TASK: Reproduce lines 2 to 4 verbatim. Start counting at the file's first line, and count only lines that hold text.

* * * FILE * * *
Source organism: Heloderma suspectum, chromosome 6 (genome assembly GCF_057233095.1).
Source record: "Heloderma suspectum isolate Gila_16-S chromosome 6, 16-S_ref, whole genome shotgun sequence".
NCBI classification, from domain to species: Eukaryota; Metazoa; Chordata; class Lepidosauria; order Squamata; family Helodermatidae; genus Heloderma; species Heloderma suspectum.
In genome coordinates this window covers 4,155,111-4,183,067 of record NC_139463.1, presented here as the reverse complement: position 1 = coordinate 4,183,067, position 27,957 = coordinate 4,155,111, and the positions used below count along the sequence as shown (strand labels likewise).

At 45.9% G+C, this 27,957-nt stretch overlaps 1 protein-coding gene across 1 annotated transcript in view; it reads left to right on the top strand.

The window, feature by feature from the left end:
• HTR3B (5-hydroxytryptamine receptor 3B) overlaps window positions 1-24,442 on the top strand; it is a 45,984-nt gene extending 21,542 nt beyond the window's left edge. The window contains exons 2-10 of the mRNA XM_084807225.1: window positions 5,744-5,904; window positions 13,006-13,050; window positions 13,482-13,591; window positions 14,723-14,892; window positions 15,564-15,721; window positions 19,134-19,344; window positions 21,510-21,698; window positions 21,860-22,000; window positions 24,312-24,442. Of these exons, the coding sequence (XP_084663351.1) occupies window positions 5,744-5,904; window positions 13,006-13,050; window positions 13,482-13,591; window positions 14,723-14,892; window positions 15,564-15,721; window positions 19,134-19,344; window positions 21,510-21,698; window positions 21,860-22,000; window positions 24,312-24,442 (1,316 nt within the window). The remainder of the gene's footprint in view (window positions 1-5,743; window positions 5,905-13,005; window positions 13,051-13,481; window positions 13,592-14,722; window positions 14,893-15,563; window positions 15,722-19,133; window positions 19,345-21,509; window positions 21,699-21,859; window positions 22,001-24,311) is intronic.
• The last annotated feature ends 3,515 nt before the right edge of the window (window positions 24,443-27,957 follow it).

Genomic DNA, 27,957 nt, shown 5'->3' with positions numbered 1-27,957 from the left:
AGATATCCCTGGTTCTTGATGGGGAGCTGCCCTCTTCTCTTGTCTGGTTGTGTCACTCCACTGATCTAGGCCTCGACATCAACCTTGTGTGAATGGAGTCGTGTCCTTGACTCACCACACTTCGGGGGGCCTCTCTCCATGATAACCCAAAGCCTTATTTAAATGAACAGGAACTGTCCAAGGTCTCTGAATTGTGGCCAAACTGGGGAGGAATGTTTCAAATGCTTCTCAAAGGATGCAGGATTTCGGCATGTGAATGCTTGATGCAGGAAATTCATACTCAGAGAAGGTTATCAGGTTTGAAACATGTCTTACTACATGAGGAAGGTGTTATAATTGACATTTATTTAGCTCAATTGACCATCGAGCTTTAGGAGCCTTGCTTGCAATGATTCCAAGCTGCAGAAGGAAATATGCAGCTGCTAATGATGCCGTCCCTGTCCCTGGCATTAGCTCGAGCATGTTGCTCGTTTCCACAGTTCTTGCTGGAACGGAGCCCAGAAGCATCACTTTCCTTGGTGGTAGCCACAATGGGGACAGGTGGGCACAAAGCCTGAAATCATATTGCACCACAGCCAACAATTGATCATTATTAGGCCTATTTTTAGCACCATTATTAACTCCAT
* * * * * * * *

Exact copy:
Source record: "Heloderma suspectum isolate Gila_16-S chromosome 6, 16-S_ref, whole genome shotgun sequence".
NCBI classification, from domain to species: Eukaryota; Metazoa; Chordata; class Lepidosauria; order Squamata; family Helodermatidae; genus Heloderma; species Heloderma suspectum.
In genome coordinates this window covers 4,155,111-4,183,067 of record NC_139463.1, presented here as the reverse complement: position 1 = coordinate 4,183,067, position 27,957 = coordinate 4,155,111, and the positions used below count along the sequence as shown (strand labels likewise).